Friday 30 October 2015
Five-year plan aims to raise the profile and importance of gardening
Confronting the threat from climate change and the impact of new pests and diseases will be among the key objectives of the Royal Horticultural Society (RHS) new science strategy called The RHS Science for Horticulture Strategy, which will be unveiled on 29 October during the annual John MacLeod Lecture at RHS Lindley Hall.
The five-year plan of action focuses on ensuring that the UK’s 27 million gardeners have the tools they will need to address the new horticultural and societal challenges they will face in the future.
Key areas will include:
• Improving the detection, identification and management of garden pests and diseases by using a three-pronged approach involving surveillance, field research and laboratory techniques
• Promoting environmentally sound gardening practices and exploring how plants and gardens can support health and wellbeing
• Working with UK gardeners to share the latest intelligence on garden plants and harness their on-the-ground knowledge to guide and support RHS research
RHS Director of Science Dr Alistair Griffiths believes the strategy will see a step change in the way cultivated plants are protected, promoted and perceived. He said: “The RHS is determined to ensure that as the population increases, particularly in urban areas, and resources become more limited, gardeners will have the knowledge, expertise and support they will need to not just survive, but thrive in a changing world.
“Over the coming years we will be looking at the role cultivated plants and gardens can play in improving the environment, from capturing pollutants to reducing the risks of flooding in our cities. It is vital that further scientific work is done to evaluate the full potential of the 400,000 different kinds of garden plants in the UK, and the RHS is best placed to undertake this work.”
Dr Griffiths added: “We’ll be looking at the changes gardeners can make in order to maintain the nation’s cherished gardens while being more eco-friendly, including the sustainable use of energy and water.
“We are committed to building a more resilient gardening community that enjoys gardens, understands the critical role of plants, and manages its impact on the environment for the benefit of people, plants and the planet.”
A selection of forthcoming RHS research projects:
• Plant adaptation to climate change – experiment to explore the ability of selected plants to withstand increasingly common extreme weather events such as intense rainfall or drought conditions
The sustainability of gardening
• Explore the value and potential benefits of grey water (previously used water, such as for baths or washing-up) for use in the garden – analyse the long-term impacts on human and soil health
Human health and wellbeing
• Work with the Universities of Sheffield and Virginia to investigate the influence of gardens on human health and wellbeing. The research will largely focus on the environmental and social impact of the loss of front gardens
Plant health in gardens
• Biosecurity management for gardens and gardeners – developing a suite of tools for gardeners to help them prepare for, raise awareness of, and plan for the impact of new and established pests and diseases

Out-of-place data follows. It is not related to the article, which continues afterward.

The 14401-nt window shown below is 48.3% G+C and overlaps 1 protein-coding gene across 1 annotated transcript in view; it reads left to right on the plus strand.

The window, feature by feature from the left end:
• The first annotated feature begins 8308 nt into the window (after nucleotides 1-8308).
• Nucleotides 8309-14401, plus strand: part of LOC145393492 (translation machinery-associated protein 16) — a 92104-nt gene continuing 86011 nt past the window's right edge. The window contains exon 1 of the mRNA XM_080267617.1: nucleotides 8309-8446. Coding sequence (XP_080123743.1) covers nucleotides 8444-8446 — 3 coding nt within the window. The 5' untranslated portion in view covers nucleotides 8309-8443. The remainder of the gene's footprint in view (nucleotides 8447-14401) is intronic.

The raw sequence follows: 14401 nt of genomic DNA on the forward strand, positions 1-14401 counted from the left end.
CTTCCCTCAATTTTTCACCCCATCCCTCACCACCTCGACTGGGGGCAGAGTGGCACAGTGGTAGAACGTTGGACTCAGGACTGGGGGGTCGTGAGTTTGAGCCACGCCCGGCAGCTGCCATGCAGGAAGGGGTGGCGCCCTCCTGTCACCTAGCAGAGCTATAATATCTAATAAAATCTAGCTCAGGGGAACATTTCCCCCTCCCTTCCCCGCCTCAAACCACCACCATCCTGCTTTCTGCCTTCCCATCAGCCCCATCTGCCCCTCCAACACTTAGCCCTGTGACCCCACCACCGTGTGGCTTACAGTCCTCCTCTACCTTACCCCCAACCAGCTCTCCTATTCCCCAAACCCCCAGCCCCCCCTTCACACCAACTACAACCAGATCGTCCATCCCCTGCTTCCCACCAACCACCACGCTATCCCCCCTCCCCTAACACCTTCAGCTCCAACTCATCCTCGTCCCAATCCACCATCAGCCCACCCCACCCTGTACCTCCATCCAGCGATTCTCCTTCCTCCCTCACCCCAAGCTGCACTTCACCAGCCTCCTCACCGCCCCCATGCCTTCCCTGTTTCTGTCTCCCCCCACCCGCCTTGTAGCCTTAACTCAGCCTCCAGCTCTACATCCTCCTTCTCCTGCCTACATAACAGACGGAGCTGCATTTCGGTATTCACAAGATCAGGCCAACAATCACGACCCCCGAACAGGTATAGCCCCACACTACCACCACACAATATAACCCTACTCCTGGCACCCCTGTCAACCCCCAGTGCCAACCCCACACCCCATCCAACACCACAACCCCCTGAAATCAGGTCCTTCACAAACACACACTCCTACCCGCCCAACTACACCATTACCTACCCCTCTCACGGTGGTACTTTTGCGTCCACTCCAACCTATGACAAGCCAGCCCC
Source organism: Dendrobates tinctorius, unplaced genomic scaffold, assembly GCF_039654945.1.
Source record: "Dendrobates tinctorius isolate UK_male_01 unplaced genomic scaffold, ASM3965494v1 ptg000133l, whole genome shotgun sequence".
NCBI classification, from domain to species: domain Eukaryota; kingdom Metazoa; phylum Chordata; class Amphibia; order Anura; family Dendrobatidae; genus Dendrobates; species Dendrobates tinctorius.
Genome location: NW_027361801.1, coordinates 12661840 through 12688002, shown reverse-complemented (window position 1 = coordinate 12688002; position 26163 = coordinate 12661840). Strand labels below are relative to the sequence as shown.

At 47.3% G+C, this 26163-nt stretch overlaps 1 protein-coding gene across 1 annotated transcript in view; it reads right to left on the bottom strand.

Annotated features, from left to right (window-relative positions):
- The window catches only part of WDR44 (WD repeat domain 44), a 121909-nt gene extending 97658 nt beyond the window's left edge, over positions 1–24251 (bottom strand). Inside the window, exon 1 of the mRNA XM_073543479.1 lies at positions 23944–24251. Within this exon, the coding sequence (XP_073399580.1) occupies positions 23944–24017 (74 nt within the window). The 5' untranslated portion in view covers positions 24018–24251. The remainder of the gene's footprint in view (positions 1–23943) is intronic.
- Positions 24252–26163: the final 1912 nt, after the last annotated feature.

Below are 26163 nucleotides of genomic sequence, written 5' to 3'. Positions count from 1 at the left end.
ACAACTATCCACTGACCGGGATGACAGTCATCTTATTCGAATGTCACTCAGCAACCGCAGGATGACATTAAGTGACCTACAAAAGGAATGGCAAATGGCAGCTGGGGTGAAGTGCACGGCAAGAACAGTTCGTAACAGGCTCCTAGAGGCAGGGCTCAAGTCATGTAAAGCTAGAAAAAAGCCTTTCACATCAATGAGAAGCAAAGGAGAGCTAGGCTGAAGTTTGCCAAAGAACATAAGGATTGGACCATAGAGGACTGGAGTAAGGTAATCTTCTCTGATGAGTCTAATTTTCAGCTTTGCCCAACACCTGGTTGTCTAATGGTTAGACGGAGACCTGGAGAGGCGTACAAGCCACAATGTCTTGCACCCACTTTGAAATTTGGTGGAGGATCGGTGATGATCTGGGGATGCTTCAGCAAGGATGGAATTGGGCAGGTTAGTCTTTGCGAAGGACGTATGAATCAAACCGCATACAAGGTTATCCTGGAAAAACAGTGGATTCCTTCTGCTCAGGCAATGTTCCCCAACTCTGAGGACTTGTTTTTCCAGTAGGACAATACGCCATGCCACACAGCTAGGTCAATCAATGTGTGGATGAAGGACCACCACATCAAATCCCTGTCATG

To support the delivery of the strategy, the RHS will build the first-ever dedicated UK centre of scientific excellence in horticultural and environmental science, horticultural taxonomy and plant health.
This new facility will be an inspiring visitor destination built at RHS Garden Wisley in Surrey, and will become the national knowledge bank of ornamental horticulture, gardens and gardening when it opens in 2019.
Notes to editors
For more information, please contact Garfield Myrie in the RHS Press Office on 020 7821 3060 or email firstname.lastname@example.org
About the RHS
The Royal Horticultural Society was founded in 1804 by Sir Joseph Banks and John Wedgwood to inspire passion and excellence in the science, art and practice of horticulture. Our vision is to enrich everyone’s life through plants, and make the UK a greener, healthier, happier and more beautiful place. We believe everyone in every village, town and city should benefit from growing plants to enhance lives, build stronger, healthier, happier communities and create better places to live.
We held our first flower shows in 1820, were granted a Royal Charter in 1861 and acquired RHS Garden Wisley, our flagship garden, in 1903. From our first meetings in a small room off London’s Piccadilly, we have grown to become the world’s largest gardening charity. At our gardens and shows and through our scientific research, publications, libraries and our education and community programmes we inspire a passion for gardening and growing plants, promote the value of gardens, demonstrate how gardening is good for us and explain the vital roles that plants undertake.
The RHS is committed to bring the joy of gardening to millions more people, inspire the next generation of gardeners and invest in the future to safeguard a £10.4 billion industry employing more than 300,000 people. We are entirely funded by our members, visitors and supporters. RHS membership is for anyone with an interest in gardening. Support the RHS and help us secure a healthy future for gardening. For more information call: 020 3176 5820, or visit www.rhs.org.uk/join
RHS Registered Charity No. 222879/SC038262